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New York Times: Time to Change on Cuba
The laws and coercive measures implemented by various U.S. administrations against Cuba remain frozen in time and it's time to change them, points out an editorial on Monday in The New York Times.

The article titled Growing Momentum to Repeal Cuban Embargo, describes as a failed attempt the use of coercion to try to change the course of history and influence the decisions of the island.

Similarly, it emphasizes that with the reestablishment of diplomatic relations between the two countries, a significant majority of U.S. citizens and the vast majority of Cubans want the lifting of the blockade.

It is time for Congress to help change the policy towards Cuba, underlines the article.

The editorial refers some of the actions carried out by U.S. lawmakers to rethink U.S. policy in this regard, such as Republican Tom Emmer and Democrat Kathy Castor, both of them from Florida, who last week presented a bill in the House of Representatives, for the lifting of the blockade.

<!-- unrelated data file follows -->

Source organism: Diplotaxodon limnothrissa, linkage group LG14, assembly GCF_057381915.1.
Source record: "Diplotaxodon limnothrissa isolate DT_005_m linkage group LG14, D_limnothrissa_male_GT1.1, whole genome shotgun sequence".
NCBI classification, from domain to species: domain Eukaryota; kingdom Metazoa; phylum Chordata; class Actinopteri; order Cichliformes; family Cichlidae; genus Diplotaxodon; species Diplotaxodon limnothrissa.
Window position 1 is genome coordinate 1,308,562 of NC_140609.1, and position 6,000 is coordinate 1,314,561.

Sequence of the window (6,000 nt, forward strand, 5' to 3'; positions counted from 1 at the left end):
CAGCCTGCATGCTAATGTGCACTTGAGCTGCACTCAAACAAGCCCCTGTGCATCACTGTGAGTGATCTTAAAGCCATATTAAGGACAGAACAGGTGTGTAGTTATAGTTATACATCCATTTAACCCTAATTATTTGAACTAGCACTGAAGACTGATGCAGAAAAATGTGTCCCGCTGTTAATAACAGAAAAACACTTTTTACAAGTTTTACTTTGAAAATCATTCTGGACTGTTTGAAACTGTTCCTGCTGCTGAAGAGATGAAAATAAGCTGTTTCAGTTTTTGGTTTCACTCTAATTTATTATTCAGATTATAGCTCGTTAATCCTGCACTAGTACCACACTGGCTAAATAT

Earlier last month, the Senate Appropriations Committee passed amendments that would allow U.S. citizens to travel to Cuba freely and ease some commercial interactions.

The New York Times recalls hat despite these actions, Cuba is still the only country in the word to which U.S. citizens are banned from traveling as tourists, and face severe penalties for doing so.

The article also criticizes the negative positions of legislators of Cuban origin, and calls on that country's Congress persons to consider the broad support of the U.S. public opinion for to the lifting of the blockade, the Prensa Latina news agency reported.

In that direction, it refers to a Pew Research Center poll released on July 21, which shows that 72 percent of U.S. citizens support ending the blockade against Cuba, up from 66 percent in January. The survey found that 55 percent of conservative Republicans favor ending the blockade, up from 40 percent in January; 34 percent of prospective Latino voters would favor a candidate who continued Obama's Cuba policy, while 14 percent said the opposite. Among Cuban-Americans, 40 percent said they would back a candidate who favors normalizing relations, while 26 percent said they would not. / By ACN.

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